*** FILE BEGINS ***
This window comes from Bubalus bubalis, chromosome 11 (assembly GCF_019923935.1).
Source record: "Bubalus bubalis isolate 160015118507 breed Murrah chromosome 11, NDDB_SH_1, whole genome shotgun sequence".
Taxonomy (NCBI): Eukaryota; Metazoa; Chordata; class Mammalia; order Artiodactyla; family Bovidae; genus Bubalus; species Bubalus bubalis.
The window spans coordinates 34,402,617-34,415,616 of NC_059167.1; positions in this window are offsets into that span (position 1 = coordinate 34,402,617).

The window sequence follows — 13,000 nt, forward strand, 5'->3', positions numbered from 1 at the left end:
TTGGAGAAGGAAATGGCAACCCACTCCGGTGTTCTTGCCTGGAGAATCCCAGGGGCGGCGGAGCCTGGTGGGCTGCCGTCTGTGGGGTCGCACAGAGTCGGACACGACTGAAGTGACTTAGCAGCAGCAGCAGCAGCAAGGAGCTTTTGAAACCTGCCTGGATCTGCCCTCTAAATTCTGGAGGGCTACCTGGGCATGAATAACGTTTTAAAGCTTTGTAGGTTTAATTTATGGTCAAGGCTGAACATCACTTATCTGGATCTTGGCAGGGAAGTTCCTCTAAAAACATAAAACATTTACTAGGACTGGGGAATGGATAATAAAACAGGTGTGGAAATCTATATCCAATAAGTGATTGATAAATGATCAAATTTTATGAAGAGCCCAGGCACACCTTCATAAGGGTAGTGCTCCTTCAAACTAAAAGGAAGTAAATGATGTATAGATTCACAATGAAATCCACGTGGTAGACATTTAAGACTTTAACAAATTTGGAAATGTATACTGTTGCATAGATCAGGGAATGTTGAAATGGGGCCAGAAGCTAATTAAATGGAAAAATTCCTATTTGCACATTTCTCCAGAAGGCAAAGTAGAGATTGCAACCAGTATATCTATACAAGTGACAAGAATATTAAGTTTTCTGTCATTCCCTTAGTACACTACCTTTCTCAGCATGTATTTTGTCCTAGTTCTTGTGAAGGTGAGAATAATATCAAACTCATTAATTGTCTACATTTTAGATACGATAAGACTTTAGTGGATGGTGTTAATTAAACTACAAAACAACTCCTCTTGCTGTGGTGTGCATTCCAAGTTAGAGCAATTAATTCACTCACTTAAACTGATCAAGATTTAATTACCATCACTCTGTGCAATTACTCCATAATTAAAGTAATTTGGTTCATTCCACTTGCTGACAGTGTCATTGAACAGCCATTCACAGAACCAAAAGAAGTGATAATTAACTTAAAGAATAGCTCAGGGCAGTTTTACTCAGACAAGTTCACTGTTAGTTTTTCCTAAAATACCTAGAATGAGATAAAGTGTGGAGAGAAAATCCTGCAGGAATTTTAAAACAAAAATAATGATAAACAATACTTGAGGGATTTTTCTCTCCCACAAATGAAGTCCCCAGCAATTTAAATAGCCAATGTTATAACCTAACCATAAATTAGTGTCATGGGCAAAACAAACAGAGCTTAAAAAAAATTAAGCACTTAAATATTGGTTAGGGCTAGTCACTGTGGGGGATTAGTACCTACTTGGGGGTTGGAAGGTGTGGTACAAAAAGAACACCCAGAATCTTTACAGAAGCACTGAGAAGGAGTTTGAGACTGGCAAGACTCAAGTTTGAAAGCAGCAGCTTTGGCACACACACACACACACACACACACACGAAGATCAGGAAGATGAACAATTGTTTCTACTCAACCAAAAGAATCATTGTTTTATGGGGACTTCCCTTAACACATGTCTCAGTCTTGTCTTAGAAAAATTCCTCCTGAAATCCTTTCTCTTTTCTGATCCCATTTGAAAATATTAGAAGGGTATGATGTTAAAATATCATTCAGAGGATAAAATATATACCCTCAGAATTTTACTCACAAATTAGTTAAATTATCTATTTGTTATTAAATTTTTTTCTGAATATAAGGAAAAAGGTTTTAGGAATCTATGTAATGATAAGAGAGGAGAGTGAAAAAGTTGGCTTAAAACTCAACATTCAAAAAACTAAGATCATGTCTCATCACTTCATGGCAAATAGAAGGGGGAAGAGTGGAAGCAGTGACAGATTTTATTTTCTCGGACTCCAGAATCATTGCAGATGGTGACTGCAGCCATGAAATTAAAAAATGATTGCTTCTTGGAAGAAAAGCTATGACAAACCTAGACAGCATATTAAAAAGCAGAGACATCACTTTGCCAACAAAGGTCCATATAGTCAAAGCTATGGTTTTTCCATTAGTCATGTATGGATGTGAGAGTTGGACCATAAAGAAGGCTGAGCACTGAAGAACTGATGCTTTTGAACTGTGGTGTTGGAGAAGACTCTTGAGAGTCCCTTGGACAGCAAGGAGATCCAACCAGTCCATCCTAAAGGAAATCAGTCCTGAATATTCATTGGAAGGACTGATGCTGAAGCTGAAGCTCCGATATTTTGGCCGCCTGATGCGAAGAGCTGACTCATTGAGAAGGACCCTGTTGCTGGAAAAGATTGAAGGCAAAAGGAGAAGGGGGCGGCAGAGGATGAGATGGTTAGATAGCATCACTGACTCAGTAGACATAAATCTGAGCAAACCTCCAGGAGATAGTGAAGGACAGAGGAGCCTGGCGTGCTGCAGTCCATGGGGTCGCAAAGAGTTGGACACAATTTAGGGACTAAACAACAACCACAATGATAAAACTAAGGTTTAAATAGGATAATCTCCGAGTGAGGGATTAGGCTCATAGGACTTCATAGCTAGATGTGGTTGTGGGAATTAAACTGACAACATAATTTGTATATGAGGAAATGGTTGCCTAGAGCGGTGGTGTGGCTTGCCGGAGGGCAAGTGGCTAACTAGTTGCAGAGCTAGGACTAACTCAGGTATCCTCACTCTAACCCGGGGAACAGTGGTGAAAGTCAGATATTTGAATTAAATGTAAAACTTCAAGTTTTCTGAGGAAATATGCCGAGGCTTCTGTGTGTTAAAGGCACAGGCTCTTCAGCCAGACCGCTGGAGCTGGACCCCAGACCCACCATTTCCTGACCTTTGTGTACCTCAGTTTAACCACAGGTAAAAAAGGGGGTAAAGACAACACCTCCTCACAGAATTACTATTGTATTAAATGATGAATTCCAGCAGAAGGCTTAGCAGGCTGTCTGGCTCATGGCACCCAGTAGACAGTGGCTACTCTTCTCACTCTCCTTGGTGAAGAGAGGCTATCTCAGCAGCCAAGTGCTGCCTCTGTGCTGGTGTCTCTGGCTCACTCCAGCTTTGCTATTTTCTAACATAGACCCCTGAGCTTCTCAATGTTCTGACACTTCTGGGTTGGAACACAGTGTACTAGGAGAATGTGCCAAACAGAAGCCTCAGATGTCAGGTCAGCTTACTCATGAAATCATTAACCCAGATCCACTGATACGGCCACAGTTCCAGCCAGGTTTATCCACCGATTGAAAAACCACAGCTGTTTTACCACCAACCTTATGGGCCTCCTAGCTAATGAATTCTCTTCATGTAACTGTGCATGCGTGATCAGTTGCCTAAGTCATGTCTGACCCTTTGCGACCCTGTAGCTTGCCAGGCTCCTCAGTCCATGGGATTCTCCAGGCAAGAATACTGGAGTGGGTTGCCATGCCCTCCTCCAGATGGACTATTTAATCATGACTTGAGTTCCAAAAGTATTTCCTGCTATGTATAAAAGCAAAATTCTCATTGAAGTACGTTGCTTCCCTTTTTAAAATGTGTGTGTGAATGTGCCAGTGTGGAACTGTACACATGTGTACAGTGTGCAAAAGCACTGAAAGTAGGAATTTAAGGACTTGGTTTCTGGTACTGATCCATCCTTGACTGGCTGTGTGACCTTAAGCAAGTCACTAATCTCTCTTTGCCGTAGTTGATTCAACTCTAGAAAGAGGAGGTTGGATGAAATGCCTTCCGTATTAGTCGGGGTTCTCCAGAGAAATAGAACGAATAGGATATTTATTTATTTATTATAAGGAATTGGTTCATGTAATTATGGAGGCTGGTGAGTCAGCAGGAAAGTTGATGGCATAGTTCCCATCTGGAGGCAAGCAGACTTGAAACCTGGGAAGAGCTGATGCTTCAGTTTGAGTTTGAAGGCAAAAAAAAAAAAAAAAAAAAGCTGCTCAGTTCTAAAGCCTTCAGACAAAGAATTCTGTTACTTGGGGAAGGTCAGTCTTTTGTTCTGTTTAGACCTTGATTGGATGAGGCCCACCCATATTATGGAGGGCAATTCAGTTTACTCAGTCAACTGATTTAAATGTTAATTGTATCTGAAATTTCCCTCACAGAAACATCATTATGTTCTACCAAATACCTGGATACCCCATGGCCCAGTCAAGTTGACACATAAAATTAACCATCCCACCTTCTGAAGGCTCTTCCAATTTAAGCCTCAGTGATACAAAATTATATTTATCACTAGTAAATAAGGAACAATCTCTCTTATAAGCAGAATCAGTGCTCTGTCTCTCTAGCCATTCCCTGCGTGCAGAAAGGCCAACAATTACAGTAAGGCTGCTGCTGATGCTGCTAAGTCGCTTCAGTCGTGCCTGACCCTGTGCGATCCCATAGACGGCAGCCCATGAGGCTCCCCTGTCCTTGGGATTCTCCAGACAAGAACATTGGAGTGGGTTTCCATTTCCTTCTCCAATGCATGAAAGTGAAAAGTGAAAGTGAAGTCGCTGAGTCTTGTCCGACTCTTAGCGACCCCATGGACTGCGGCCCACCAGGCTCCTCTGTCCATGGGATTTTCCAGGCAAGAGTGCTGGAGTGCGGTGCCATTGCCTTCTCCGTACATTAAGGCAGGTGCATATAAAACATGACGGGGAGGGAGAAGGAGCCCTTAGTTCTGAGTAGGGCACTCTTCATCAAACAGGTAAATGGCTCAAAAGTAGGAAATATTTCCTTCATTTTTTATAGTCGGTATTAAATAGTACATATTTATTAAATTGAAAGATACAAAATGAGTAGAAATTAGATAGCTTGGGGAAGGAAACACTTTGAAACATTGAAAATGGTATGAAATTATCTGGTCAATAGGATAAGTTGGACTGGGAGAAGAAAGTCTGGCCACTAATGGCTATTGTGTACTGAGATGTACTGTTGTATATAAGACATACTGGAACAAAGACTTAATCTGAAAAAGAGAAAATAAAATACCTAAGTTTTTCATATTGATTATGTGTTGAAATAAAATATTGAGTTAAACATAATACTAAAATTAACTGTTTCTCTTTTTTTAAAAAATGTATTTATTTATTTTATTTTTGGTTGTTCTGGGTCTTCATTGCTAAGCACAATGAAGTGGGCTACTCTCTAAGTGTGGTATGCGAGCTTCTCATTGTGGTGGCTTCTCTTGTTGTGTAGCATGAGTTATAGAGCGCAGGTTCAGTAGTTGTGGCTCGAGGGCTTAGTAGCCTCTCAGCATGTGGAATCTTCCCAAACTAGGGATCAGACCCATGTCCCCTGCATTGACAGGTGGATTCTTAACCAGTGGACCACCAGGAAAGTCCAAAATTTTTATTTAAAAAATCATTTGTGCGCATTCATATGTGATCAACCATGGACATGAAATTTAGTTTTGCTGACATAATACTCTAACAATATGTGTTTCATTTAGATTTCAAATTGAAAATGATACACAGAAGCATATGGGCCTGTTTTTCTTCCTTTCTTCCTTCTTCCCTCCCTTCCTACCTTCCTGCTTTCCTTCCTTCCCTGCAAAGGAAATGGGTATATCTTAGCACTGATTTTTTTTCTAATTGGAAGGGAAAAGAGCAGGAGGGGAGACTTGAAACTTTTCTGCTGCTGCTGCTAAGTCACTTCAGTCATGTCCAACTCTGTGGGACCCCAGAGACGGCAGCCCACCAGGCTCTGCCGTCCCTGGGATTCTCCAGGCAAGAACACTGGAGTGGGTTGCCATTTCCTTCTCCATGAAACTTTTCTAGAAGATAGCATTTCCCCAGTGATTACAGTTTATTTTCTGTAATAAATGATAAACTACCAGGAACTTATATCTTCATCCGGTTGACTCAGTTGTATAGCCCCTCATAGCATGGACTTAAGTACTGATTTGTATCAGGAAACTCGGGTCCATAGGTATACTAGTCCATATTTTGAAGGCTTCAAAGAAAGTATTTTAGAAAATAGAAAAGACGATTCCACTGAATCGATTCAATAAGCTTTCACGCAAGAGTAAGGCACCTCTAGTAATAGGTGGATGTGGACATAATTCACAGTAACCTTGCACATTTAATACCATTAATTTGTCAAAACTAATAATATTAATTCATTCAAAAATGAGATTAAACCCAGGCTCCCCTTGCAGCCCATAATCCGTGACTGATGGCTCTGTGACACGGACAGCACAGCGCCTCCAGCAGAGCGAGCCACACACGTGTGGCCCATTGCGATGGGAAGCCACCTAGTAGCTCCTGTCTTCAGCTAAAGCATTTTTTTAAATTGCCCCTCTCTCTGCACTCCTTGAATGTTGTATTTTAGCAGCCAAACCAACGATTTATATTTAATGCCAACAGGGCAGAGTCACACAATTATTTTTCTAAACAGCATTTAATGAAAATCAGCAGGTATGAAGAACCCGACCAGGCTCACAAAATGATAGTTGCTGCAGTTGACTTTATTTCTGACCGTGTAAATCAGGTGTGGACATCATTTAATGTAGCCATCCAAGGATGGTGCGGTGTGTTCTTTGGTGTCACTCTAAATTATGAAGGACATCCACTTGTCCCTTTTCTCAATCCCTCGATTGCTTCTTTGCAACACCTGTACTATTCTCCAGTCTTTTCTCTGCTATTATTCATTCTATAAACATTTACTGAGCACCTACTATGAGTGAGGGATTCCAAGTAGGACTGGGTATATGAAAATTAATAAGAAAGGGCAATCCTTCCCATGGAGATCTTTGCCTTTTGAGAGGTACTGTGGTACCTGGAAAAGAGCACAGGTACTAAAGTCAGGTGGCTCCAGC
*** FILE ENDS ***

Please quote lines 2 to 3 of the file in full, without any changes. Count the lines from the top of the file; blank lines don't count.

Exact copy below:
Source record: "Bubalus bubalis isolate 160015118507 breed Murrah chromosome 11, NDDB_SH_1, whole genome shotgun sequence".
Taxonomy (NCBI): Eukaryota; Metazoa; Chordata; class Mammalia; order Artiodactyla; family Bovidae; genus Bubalus; species Bubalus bubalis.